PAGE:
Emek Refaim adapts to Anglos' changing tastes

Gifelte fish in a humous joint? The restaurants offer an eclectic selection of dishes.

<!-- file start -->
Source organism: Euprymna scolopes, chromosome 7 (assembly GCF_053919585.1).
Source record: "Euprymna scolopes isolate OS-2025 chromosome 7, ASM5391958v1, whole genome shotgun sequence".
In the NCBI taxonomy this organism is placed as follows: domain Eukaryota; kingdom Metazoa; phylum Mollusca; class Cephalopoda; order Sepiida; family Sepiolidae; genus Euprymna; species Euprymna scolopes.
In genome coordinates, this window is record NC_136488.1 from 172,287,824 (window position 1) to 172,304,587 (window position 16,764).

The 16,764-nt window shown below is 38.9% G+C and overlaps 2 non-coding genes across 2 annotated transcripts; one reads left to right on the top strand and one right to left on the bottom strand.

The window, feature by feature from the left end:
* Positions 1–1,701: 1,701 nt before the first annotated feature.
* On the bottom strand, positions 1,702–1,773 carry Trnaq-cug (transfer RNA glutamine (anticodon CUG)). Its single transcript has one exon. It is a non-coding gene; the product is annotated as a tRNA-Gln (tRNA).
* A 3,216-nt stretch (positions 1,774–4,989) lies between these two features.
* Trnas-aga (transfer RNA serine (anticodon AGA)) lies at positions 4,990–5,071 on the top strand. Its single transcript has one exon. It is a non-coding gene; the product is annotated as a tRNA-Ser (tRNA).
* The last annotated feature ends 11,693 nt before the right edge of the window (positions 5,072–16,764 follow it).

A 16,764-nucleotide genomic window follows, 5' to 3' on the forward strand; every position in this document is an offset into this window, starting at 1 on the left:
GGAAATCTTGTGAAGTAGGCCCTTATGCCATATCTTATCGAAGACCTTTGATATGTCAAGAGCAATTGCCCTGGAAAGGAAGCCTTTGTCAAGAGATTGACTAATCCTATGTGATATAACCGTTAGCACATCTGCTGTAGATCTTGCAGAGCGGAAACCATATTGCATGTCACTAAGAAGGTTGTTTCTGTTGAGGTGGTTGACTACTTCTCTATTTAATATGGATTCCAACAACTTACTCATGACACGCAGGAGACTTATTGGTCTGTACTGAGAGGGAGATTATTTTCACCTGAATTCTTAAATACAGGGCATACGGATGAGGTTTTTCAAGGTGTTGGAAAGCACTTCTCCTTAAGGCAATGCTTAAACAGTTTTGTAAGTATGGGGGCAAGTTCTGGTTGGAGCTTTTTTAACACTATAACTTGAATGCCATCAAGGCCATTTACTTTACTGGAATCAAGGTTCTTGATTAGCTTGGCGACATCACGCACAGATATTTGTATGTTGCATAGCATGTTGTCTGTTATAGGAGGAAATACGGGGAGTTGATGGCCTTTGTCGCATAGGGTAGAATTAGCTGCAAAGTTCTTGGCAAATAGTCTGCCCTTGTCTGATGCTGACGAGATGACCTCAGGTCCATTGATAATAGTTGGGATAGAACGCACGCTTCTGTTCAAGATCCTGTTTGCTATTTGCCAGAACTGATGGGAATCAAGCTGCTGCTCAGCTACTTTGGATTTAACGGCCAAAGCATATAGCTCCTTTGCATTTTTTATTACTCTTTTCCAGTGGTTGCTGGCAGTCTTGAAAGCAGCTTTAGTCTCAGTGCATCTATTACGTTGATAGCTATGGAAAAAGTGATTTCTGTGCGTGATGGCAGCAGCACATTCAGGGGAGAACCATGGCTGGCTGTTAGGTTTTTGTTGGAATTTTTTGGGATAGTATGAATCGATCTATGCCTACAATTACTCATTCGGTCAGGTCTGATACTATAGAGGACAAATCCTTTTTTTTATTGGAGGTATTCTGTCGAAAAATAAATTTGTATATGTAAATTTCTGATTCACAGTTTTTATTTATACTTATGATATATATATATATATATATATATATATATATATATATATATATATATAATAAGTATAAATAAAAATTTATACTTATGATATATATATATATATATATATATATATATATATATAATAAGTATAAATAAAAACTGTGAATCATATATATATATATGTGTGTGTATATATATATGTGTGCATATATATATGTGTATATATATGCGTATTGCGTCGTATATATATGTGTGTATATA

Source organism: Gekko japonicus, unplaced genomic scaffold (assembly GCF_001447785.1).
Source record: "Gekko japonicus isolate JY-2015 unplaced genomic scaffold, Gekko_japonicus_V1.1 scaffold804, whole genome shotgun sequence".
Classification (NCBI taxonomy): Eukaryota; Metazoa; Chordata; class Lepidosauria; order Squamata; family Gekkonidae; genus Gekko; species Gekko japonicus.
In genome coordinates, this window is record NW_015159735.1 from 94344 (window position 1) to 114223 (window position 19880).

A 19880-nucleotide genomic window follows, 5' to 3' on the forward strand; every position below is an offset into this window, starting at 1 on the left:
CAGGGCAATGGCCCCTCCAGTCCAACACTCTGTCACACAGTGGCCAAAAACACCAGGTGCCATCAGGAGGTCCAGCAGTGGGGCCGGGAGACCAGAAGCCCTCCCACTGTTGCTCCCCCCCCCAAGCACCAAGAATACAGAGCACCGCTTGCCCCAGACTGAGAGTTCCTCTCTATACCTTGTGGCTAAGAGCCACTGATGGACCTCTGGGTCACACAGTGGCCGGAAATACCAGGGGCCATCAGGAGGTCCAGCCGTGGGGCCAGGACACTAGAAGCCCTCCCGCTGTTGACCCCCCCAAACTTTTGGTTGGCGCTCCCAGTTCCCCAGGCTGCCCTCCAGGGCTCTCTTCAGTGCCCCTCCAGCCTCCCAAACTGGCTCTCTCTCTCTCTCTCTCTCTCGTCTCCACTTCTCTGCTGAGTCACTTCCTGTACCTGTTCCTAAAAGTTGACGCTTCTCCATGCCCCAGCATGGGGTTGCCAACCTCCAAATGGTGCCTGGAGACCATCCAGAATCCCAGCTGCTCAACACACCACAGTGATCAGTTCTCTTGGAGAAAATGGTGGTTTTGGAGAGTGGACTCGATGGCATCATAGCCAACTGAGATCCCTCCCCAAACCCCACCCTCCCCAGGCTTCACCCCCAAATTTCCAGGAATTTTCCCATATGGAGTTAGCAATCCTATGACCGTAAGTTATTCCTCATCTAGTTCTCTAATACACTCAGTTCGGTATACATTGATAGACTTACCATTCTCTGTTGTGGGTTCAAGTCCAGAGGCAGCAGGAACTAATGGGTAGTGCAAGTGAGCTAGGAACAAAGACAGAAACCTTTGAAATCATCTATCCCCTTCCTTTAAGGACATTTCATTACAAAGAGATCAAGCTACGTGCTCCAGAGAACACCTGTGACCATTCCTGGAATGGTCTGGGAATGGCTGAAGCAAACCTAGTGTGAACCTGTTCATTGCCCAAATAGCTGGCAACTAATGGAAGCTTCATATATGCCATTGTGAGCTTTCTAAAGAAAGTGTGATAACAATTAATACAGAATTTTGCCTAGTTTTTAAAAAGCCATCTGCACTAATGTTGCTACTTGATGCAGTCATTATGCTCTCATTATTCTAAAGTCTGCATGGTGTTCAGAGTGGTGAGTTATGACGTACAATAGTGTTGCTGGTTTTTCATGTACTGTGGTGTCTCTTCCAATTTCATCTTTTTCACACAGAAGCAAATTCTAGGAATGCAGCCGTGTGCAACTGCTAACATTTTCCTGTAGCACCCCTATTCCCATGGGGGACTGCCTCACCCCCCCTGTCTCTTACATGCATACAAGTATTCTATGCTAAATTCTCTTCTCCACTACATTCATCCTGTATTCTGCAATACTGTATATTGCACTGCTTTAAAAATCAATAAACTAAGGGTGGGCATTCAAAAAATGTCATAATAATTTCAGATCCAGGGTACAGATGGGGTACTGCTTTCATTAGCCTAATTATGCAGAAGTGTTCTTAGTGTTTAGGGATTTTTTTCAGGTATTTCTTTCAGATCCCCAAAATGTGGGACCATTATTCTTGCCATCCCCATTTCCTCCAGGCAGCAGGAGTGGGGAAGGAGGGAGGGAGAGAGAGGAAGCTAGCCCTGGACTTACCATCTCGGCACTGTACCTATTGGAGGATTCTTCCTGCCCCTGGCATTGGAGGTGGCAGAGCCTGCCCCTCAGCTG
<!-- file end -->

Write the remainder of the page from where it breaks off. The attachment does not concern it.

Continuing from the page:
Although the name of the popular street Emek Refaim literally means "Valley of Ghosts," it is anything but. The main drag is just a few blocks long, but it boasts a high concentrations of cafes, restaurants and boutiques. The heart of the German Colony retains a homey, neighborhood feel, with upscale bakeries plying their wares next to stores selling household items and high-class eateries alongside fruit and vegetable vendors. Recently, restaurateurs and cafe owners have been making some changes that will further accommodate the area's large English-speaking, religious population and the more recent wave of French-speaking, religious immigrants. There are very few places open on Shabbat, and now the Cafe Aroma on Emek Refaim, which is often packed on Saturdays, is set to close and reopen in April as kosher, in a larger location. "We've been having problems with the neighbors complaining about the noise on Shabbat," explains owner Assaf Obsfeld. "We had a court case, and our rent was raised... Now Aroma can be kosher, and the new place is 50 percent bigger, plus there is parking and a separate area for the smoking section." Currently customers have to enter through the sealed-off smoking area before ordering or sitting in the non-smoking section. Several Aroma branches in Jerusalem have recently become kosher, as the company has finally received permission from the Jerusalem Rabbinate to do so. Obsfeld says he is not worried about competition from the branch of rival chain Cafe Hillel near the new location or about losing the revenue from Shabbat. "We are different from Hillel... Hillel is quiet, for studying or having a meeting. In Aroma you can grab a meal, sit for 15 minutes, or read a newspaper. Everything will be fine, [and now] we can rest on Shabbat." Hillel has also been making some changes. According to spokeswoman Lilach Rubin, over the past year Hillel has been paying special attention to the Anglo population at several of its locations, including three in Jerusalem: downtown on Rehov Hillel, in Beit Hakerem and, of course, on Emek Refaim. "In some branches, Anglos are the customers," she explains. "In the seasonal menu we are adding a whole-wheat croissant, special salads... for the winter we had a hot chocolate with marshmallow, which the Americans and Europeans really liked, and an 'Americanized' sahleb. We have a special menu planned for Pessah as well. We also have wireless Internet because we are aware that people come with their computers to work or for business. I think people like Hillel because it has an 'overseas' atmosphere. Our menus are in English also, and all our workers know English as well." Most restaurants on Emek Refaim have English menus and a staff who can communicate in English. Obsfeld, however, doesn't feel the need to alter his menu to cater specifically to the Anglo population. "Aroma has been on Emek Refaim for 10 years," he says. "We're part of the scene here and people like it." Not everyone is happy about the change, however. "I was very upset to learn that Aroma was moving and would be kosher," says Ronit Sela, who has lived in the area for nearly five years and often goes to Aroma on Saturday mornings. "I particularly don't understand why, because it is very crowded on Shabbat. It's upsetting, because the center of town is a bit far and it's a drag to get there. "Emek has always catered to the English-speaking population. But there is a feeling that there are more eating places and fast food places now. There is more English spoken on the street for sure, and security situation has improved and there are more tourists... but on Shabbat it's terrible." WHEN AROMA opened in 1998 it was greeted by haredim protesting its opening on Shabbat, and then Meretz counterprotests in its defense, creating a minor incident that highlighted the secular-religious divide in the city. Now with Aroma going kosher, the only cafe in the area that will be open on Shabbat is the one attached to the Lev Smadar Theater, on Rehov Lloyd George just off Emek Refaim. The new Aroma location, which formerly housed a branch of Burger Ranch, is on the corner of Rehov Azarya, where there is a very high concentration of restaurants and shops. The intersection has a parking area, which is often a big problem on Emek Refaim and makes the restaurants and businesses there a lot more accessible. "Now that Aroma is here, this is the new center of the German Colony," says Guy Amar, who owns Tal Bagels and Aldo, both directly across the street from the new Aroma and in the same building as La Boca, a six-month-old Latin-fusion restaurant which is also popular with Anglo diners. Aldo, which opened four months ago, offers all-natural, imported Italian sorbet, fresh Belgian waffles and a huge assortment of Max Brenner chocolates and treats. According to Amar, it is the first kosher Max Brenner location - the other outlets are in the center of the country and are open on Shabbat. "Our stuff is more expensive, but better; you feel the difference," explains Amar, who planned the Aldo menu with the Anglo population in mind. "We also changed the menu at Tal Bagels, and it's wonderful, it works." "This is the place," agrees Tomer Gamliel of Soya, a glatt kosher, pan-Asian noodle bar at the corner of Emek Refaim and Rahel Imenu which opened about a year ago. "The American public likes healthy food, and we have things like tofu, special sauces and a delivery service, which is very popular. Most restaurants here are kosher, so it's great... although rents are rising." Amar also admits that rents are rising in the area, but says that it is worth it because so many people come to eat on Emek Refaim. "Four years ago there was a drastic change," he recalls, "and three years from now it will be even more expensive, but that's Jerusalem." Around the corner from Soya is a branch of Marvad Haksamim, a venerable downtown institution that serves Middle Eastern food. Also open for about a year, the small and busy family-run restaurant has both indoor and outdoor seating as well as a take-away window. According to manager Mor Yehezkel, it didn't have to change its menu that much because it is the only restaurant of its kind on the street. But it has begun to offer dishes that are clearly different from its usual humous - on Friday mornings it has traditional Jerusalem-style kugel, and is preparing a special Pessah menu that even includes gefilte fish. "We got so many requests to come here, from Americans, French and Israelis," he says. "It was a taste they lacked. There was junk here; pizza and burgers but no humous, no fresh pitot. It's going great; the public enjoys the style and the portions. I'd say about 50 percent of our customers speak English or French, and we get a lot of tourists too." DESPITE YEHEZKEL'S comments, there are many upmarket restaurants along the strip. One of them is Olive, which owner Rafi Nahum opened five years ago during the height of the intifada. "We were among the first trendy, kosher meat restaurants here, and people wondered why we opened during all the bombings," he says. "We were pioneers in a way." Nahum says that he has always been aware of the shifting population of the German Colony. "The idea is that we are making Israeli food, and I haven't made extreme changes to the menu. We have our basic selection, and then a large special menu based on what is in the shouk. I think the people who have come to live here, and the tourists too, want a touch of Israel. The Anglos and the French are a big part of our clientele - they eat early in the evening, but the Israelis eat late, so we get to serve both. "We don't make a lot of spicy food," he admits. "Especially for the Americans, if it is a little spicy they will return it. We make more salads, and we make kubbeh soup, which restaurants like Olive usually don't do, but they especially want it. But the Americans don't know what entrecote is, and the French are more sophisticated, so we make an entrecote burger to compromise." Nahum says he has always seen a balance on the street between fast-food, cafes and fine dining. One recent addition that aims to attract a similar clientele to Olive is seven-month-old Coolinary, a kosher eatery oriented toward meat and wine that boasts more than 1,000 bottles in its cellar. Opening a restaurant was a longtime dream of co-owner Yoni Harel. "Emek is a great street, and it's going fabulously," he says. "We have vintages no one else has, and in quantity. We have a wine evening every two weeks, and a lot of people come." His partner Yoni Levinger explains they took the tastes of Anglos into account when devising their menu, especially their wine list - they have only kosher, Israeli wines, which the largely religious and Zionist population appreciates. "Before you open a place, you have to check out the population," he says. "But they are only part of the equation, not the whole." The area around Coolinary has become wine central: Right next door is the brand-new Wine Bar in the Moshava, which opened two weeks ago and is an offshoot of neighboring Shachar's Wine Shop, a 12-year veteran of Emek Refaim. The Wine Bar serves salads, cheeses, fish and sandwiches, but the real point is the wine; it has more than 150 types and is only open after 5 p.m., except on Fridays when it is open in the afternoon before Shabbat. "It's just the beginning, but it's going well," says manager Shaul Elkana. He adds that Wine Bar is kosher without a certificate; the food is kosher and it is closed on Shabbat, but it sells non-kosher wine so it can't be certified. Shachar's Wine Shop is also closed on Shabbat but sells non-kosher wine. On Shabbat Emek Refaim is very quiet, but another new restaurant aims to fill in the gap: A branch of Iwos Meat Burger (whose original restaurant is downtown) opened up three weeks ago in a location that formerly was a non-kosher butcher. The street is known for an abundance of burger places, but Iwos hopes to stand out from the pack and it seems to be working - the only other burger place open on Shabbat is McDonald's. "We have our name and people know us - there isn't room to sit on Shabbat," explains owner Avi Ben David. "Our meat is kosher, but we have cheeseburgers... We make a quality hamburger, and we do it exactly how someone wants. There were a lot of requests for us to come to Emek Refaim, and you know what? Sometimes I see people with kippot eating here, even on Shabbat. "It's the Sheinkin of Tel Aviv in Jerusalem," he concludes, invoking an oft-made comparison. "And in the summer it will be even better."